WASHINGTON, July 21, 2011 — The Army and Air Force convened their first joint energy forum here this week to demonstrate that they are making responsible and efficient energy development a priority.
Kevin Geiss, deputy assistant secretary of the Air Force for energy, and Richard Kidd, deputy assistant secretary of the Army for energy and sustainability, fielded questions about energy development and investments yesterday in a “DODLive” bloggers roundtable.
The Army has increased the priority of energy projects, Kidd said, and is talking about energy as it never has before. For its part, Geiss said, the Air Force is continuing a history of investment in efficient energy development.
“At its core, in the DNA of the Air Force is to respect technology and the evolutions and revolutions in technology, and how that can enable us to do our job better and more effectively in national security,” he said. “We are now spending about $200 million a year in technology that is related to energy.”
But Kidd and Geiss emphasized that to ensure the success, the Army and Air Force must work in concert with the Defense Department’s overall priorities.
“Taking care of our soldiers, sailors, airmen [and] their families, and having a healthy Department of Defense … is an overall priority,” Geiss said, stressing the need to emphasize the broader benefits to ensure the success of energy projects.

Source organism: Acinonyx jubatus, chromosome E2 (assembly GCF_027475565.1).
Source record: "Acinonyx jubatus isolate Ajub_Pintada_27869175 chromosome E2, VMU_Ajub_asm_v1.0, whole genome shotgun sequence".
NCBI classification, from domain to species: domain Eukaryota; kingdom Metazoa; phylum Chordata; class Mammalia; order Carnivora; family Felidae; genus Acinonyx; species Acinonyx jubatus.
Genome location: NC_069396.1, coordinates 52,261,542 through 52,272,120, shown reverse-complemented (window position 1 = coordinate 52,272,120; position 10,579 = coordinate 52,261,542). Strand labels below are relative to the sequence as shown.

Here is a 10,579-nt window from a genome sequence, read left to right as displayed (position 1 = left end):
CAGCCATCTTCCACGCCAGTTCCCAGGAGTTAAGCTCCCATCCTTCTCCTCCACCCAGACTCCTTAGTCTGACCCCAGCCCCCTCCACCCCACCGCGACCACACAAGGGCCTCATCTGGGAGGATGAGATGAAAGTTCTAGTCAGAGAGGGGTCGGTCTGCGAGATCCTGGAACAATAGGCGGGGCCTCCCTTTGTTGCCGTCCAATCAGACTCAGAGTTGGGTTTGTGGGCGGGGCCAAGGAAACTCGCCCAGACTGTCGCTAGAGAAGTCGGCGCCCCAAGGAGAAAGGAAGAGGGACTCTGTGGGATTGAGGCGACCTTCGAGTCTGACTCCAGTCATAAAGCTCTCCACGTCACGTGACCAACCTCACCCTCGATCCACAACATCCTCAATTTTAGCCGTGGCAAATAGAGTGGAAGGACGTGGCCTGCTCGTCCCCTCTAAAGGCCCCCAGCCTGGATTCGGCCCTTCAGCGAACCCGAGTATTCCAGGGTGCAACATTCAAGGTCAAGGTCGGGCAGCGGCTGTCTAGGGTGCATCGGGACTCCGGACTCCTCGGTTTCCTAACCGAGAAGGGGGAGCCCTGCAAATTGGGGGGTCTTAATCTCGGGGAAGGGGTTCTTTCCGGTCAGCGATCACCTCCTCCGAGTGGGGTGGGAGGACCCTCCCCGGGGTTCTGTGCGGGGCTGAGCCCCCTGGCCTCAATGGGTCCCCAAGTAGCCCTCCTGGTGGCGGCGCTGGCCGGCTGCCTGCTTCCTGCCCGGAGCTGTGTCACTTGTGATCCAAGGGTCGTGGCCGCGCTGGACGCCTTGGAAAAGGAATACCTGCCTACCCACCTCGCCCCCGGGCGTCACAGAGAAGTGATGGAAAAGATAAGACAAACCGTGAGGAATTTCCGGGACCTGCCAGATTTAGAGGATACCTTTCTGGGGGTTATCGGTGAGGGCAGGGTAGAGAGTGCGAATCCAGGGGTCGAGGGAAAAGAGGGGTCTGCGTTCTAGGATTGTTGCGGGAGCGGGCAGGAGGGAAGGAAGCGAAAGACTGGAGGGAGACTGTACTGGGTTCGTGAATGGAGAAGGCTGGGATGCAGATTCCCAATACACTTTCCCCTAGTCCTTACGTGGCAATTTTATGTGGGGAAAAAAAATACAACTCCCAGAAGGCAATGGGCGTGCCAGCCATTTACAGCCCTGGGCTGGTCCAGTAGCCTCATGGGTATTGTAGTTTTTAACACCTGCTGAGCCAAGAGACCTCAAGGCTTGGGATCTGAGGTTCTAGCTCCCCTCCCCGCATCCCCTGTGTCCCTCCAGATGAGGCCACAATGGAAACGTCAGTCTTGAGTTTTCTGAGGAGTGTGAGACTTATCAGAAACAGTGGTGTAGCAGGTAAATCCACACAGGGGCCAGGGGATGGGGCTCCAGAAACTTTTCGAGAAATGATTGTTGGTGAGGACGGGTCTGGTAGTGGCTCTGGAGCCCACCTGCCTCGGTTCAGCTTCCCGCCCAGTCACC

“It’s important that we understand the second- and third-order effects of the initiatives we are proposing from the energy perspective [that] may also have additional benefits of decreasing our maintenance … costs,” he said. “So if we can show a broader benefit on an initiative that we may be championing because it’s energy-related, I think that helps things to survive a little bit better in this process, because you are also bringing value to other areas of the department … than the folks that are simply looking at how much fuel we are purchasing.”
The conversation shifted to the roles other service branches, private industry, civilians and communities can play in encouraging alternative energy growth. When any one branch of the military develops new technologies around energy, Geiss said, all branches benefit.
“Our goals are the same,” he said. “We want to reduce the burden on our infantrymen, our warfighters and our convoys.”
Partnerships with industry, including power providers, can play an important role in bringing energy solutions to the table, Kidd said.
Communities are crucial, the military energy experts said.
“Our installations do not exist in isolation from the local community,” Kidd said. “We are partners with that local community. And as we look for solutions for waste and energy and water, we have to look for solutions that work with the local community.”
The Army has launched an effort to minimize wastewater and energy consumption, he added. “And we can’t do that without the help of local communities,” he said.
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Office of the Assistant Secretary of Defense (Public Affairs)